The key to determining your USP or UVP is to answer the question what makes you different. You may an accountant but so are thousands of other people. How are you different. The answer is your unique value proposition.
If you need help determining your USP grab your copy of my personal brand statement worksheet.
Michelle recommends reaching out to others in your circle, those on your list for example, who know you well and ask them to give you three adjectives they would use to describe you. At the same time, you write down three on your own.
You can find a template I recommend you use when reaching out to your trusted advisors HERE.
Why Personal Branding matters when marketing your career
Chances are you’ve heard the term personal branding ad nauseam. You may have even said yourself that, “Personal branding is just a bunch of B.S.”.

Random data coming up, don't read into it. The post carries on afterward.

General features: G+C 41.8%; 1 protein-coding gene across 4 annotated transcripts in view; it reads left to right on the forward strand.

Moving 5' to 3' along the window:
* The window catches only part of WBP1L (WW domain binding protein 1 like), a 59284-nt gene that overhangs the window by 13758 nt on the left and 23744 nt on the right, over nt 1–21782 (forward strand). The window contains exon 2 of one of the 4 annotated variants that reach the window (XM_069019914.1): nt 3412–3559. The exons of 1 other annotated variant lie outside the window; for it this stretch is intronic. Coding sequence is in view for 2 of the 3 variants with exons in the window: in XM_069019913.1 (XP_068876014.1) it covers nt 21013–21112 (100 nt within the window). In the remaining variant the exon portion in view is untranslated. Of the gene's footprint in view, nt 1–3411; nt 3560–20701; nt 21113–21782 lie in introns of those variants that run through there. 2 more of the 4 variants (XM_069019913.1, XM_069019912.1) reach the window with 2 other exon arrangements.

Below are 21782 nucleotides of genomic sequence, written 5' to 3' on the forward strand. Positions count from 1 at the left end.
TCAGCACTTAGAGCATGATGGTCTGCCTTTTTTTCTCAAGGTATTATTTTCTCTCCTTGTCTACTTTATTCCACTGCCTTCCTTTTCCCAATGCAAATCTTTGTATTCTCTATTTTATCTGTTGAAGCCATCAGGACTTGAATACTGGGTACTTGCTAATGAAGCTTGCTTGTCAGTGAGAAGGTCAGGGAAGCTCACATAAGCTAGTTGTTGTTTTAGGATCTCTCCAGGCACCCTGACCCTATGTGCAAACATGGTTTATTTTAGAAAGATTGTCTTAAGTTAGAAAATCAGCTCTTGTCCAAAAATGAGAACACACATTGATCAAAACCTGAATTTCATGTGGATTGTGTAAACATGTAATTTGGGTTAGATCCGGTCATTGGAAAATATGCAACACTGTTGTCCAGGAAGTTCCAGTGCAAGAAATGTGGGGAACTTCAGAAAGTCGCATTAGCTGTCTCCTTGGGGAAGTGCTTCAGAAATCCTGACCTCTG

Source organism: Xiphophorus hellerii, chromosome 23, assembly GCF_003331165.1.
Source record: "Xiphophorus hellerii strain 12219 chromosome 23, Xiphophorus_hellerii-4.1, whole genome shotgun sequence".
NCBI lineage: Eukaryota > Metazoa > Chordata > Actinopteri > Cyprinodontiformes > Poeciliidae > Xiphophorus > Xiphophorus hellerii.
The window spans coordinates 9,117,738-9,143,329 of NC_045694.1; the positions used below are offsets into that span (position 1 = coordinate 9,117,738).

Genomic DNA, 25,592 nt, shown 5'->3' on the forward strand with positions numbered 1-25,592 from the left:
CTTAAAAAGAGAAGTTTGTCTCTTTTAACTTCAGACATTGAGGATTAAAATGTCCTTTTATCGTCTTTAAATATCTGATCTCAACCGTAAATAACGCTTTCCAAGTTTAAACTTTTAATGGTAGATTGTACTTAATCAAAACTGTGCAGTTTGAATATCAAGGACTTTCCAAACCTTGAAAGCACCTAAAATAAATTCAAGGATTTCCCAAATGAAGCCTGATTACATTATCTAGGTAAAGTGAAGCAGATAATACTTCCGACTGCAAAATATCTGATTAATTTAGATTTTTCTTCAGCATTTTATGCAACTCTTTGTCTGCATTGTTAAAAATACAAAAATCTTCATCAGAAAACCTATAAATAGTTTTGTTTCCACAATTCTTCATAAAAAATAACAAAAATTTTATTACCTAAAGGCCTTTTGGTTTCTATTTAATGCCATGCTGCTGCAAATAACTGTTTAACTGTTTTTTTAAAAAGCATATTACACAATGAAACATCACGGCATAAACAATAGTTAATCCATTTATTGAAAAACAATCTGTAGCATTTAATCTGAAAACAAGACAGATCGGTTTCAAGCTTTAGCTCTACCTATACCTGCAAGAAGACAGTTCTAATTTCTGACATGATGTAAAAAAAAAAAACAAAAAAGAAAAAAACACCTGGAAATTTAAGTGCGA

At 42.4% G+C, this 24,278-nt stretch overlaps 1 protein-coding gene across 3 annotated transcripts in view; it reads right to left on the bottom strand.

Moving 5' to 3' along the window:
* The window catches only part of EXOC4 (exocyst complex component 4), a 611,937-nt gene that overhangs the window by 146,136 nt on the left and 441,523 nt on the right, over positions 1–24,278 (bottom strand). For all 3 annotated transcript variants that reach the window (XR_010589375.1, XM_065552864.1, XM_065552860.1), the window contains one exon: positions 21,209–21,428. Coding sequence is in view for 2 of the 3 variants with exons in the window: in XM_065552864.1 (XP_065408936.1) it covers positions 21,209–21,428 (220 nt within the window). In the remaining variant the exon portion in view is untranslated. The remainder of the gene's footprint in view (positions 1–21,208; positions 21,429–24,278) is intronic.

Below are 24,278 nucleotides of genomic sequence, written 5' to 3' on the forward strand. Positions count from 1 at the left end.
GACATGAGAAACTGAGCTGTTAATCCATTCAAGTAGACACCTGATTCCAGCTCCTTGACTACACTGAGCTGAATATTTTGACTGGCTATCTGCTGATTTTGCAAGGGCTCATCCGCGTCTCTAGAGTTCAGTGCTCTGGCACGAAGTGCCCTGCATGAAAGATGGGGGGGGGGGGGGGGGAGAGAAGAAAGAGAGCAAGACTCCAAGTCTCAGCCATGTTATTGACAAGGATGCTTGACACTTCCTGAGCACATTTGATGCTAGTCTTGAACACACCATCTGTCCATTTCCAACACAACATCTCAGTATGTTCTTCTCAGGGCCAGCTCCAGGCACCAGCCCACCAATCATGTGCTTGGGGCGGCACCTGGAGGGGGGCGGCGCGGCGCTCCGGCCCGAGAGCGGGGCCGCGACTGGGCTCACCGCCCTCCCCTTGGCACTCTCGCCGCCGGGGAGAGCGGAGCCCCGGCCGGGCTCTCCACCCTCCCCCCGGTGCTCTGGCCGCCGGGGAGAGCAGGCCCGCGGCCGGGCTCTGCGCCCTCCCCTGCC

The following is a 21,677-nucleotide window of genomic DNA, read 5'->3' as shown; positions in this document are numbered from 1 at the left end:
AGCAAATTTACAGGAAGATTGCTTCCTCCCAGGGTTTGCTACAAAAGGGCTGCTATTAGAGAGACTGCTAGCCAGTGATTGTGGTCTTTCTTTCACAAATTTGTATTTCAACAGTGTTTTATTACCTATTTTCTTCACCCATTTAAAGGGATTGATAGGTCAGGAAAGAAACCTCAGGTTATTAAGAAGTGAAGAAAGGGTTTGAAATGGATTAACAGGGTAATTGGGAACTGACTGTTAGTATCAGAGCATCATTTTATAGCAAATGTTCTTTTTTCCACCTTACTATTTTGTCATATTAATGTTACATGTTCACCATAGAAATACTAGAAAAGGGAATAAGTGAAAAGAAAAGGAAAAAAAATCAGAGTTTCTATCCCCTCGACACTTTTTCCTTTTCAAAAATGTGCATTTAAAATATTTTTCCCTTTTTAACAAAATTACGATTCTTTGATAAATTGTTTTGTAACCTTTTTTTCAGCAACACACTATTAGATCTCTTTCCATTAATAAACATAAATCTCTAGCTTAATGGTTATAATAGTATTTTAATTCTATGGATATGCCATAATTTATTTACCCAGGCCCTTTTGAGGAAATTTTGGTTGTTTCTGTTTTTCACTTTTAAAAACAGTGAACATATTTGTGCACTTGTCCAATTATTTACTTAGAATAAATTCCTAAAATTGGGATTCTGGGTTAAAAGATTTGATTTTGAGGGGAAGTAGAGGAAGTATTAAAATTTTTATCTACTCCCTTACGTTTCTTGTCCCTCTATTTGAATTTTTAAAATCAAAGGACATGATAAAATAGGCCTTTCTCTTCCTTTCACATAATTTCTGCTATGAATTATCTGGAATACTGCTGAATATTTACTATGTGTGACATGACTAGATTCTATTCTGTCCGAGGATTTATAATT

Of course, you know where I stand on this topic so I asked Michelle Robin what she tells people when they take this type of stance.
She starts with a simple question, what is your reputation in your particular field? She asks this question because she knows your personal brand is your reputation. It’s what you’re known for.
To determine your personal brand, Michelle recommends taking the StrengthsFinders assessment and the Fascination Advantage assessment.
If you decide to take either of these assessments you can capture your results in this worksheet.
Step 4 – The Offer (call to action) = Ask for the Interview